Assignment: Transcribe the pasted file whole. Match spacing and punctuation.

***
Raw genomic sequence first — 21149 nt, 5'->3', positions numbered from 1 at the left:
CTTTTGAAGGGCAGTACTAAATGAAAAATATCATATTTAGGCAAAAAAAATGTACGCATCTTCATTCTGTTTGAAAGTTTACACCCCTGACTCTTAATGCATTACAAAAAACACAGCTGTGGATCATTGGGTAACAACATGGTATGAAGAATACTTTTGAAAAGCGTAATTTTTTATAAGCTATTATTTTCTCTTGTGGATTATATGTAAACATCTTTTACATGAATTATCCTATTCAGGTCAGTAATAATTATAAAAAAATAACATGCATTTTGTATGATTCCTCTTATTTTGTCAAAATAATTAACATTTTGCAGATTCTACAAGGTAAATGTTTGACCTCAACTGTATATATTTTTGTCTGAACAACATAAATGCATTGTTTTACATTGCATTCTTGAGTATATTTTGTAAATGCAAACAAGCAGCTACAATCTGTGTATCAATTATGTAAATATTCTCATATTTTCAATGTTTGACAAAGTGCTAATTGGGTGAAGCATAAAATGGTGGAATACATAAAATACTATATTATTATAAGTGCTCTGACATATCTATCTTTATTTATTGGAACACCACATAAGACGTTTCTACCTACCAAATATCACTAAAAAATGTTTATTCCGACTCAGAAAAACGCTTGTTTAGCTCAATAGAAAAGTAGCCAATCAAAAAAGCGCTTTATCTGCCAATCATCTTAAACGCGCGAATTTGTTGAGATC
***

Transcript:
Raw genomic sequence first — 21149 nt, 5'->3', positions numbered from 1 at the left:
CTTTTGAAGGGCAGTACTAAATGAAAAATATCATATTTAGGCAAAAAAAATGTACGCATCTTCATTCTGTTTGAAAGTTTACACCCCTGACTCTTAATGCATTACAAAAAACACAGCTGTGGATCATTGGGTAACAACATGGTATGAAGAATACTTTTGAAAAGCGTAATTTTTTATAAGCTATTATTTTCTCTTGTGGATTATATGTAAACATCTTTTACATGAATTATCCTATTCAGGTCAGTAATAATTATAAAAAAATAACATGCATTTTGTATGATTCCTCTTATTTTGTCAAAATAATTAACATTTTGCAGATTCTACAAGGTAAATGTTTGACCTCAACTGTATATATTTTTGTCTGAACAACATAAATGCATTGTTTTACATTGCATTCTTGAGTATATTTTGTAAATGCAAACAAGCAGCTACAATCTGTGTATCAATTATGTAAATATTCTCATATTTTCAATGTTTGACAAAGTGCTAATTGGGTGAAGCATAAAATGGTGGAATACATAAAATACTATATTATTATAAGTGCTCTGACATATCTATCTTTATTTATTGGAACACCACATAAGACGTTTCTACCTACCAAATATCACTAAAAAATGTTTATTCCGACTCAGAAAAACGCTTGTTTAGCTCAATAGAAAAGTAGCCAATCAAAAAAGCGCTTTATCTGCCAATCATCTTAAACGCGCGAATTTGTTGAGATC